Back in the wave, it was just a waiting game staying under 12,500 in the wave until I was sure I would exceed a five-hour flight and finally heading back down at about 18:55. With the valley full of shadows and sun shining brightly enough at me and my white Libelle to shrink my pupils to the size of a pinhead, I could hardly see the airport down there and I had to overfly the valley to the west side with full spoilers to get the sun to my back so I could see the ground features as I descended—and all at perhaps 12 knots ground speed. All remained smooth down to about 3800 feet when I went back down through the rotor—and that turbulence lasted all the way to and into the pattern. AWOS said “winds calm”, but that was apparently only below 200 feet AGL. In reality, the bronco ride continued with full spoilers all the way from 3800 to base-to-final, when both turbulence and wind abated, leaving me turning a rather high short final just about the time the big wind subsided, leaving me having to go full spoiler and hard forward slip all the way to touchdown in the grass.

 

Churchill pic--"be safe"
Never give up...unless good sense says "land the plane"
Skew T Diagram-Noon inversion
Skew T Diagram-Noon inversion
Mackerel sky-altocumulus cloud street?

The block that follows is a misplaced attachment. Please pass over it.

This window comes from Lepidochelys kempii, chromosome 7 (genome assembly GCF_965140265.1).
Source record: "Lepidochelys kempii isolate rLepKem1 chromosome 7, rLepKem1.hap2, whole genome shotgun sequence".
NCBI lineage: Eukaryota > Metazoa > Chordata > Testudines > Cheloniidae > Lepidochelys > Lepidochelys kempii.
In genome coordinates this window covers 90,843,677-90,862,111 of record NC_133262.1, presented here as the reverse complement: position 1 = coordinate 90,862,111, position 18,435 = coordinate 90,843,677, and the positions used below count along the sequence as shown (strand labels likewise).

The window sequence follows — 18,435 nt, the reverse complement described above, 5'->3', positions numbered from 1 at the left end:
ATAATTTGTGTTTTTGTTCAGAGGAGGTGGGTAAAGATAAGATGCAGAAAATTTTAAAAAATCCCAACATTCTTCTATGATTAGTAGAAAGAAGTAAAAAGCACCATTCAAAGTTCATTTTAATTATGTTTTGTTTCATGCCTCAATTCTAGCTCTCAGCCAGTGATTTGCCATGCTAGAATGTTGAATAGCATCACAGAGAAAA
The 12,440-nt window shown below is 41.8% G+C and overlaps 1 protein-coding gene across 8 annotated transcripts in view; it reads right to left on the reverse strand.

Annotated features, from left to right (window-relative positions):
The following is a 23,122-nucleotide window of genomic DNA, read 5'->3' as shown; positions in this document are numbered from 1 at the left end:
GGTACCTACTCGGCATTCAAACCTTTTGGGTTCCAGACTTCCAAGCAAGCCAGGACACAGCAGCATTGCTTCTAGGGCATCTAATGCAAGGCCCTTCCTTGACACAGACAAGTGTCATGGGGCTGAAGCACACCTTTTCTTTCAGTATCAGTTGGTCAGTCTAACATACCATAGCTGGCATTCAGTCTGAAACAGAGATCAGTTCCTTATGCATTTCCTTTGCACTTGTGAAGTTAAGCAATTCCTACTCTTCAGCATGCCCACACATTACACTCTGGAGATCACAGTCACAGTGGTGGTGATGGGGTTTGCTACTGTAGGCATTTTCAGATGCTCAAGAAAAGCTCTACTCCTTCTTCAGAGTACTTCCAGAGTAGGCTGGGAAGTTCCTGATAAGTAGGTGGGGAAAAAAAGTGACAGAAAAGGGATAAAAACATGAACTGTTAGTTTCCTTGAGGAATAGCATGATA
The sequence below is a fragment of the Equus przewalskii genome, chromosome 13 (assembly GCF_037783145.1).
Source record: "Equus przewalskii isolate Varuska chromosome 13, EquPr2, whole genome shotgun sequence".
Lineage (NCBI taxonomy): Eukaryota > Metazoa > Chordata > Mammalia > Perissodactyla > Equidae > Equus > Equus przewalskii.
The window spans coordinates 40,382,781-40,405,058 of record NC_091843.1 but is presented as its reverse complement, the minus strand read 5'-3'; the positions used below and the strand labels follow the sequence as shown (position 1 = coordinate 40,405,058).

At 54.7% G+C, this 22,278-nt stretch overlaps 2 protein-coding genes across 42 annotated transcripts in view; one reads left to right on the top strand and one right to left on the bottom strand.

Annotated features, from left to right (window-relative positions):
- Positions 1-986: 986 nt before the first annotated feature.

Mackerel sky-altocumulus cloud street?
Mid Hood River Valley--Neal Creek
Neal Creek & Hanel Mill looking southeast
GoogleEarth-Middle Mountain & Dog bowl
GoogleEarth-Middle Mountain & Dog bowl

YouTube player

Brian's Libelle at 14,000'
Brian's Libelle at 14,000'
Trace showing Brian's five hour flight tracing
5 hr flight, yellow & red descending, green & blue climbing

So I think what happened is that I stumbled into the rotor and managed to ride it up into the wave. And I found out how many loose strands of wire there are in my old Libelle; I came back with the backs of my fingers bleeding from the dozen or more scratches and pricks that I got every time I tried to move around in that tiny cockpit.

This was way, way, way off my radar for the day—but it happened.

13:55:11               Began takeoff roll

13:58:52               Release at 3600 MSL and turned south toward Neal Creek

14:02                     Turned back north to flee the sink at 2600

14:06                     Arrived at the notch at 2400

16:10                     Left the notch at 3000

16:21                     Abandoned the ridge for the valley 3500

16:28                     Found the rotor 3500

17:03                     Entered the wave 6600

18:10                     Reached 12,500

18:18                     Turned back at 14,000

18:45                     Began descent 11900

19:14                     Safely back on the ground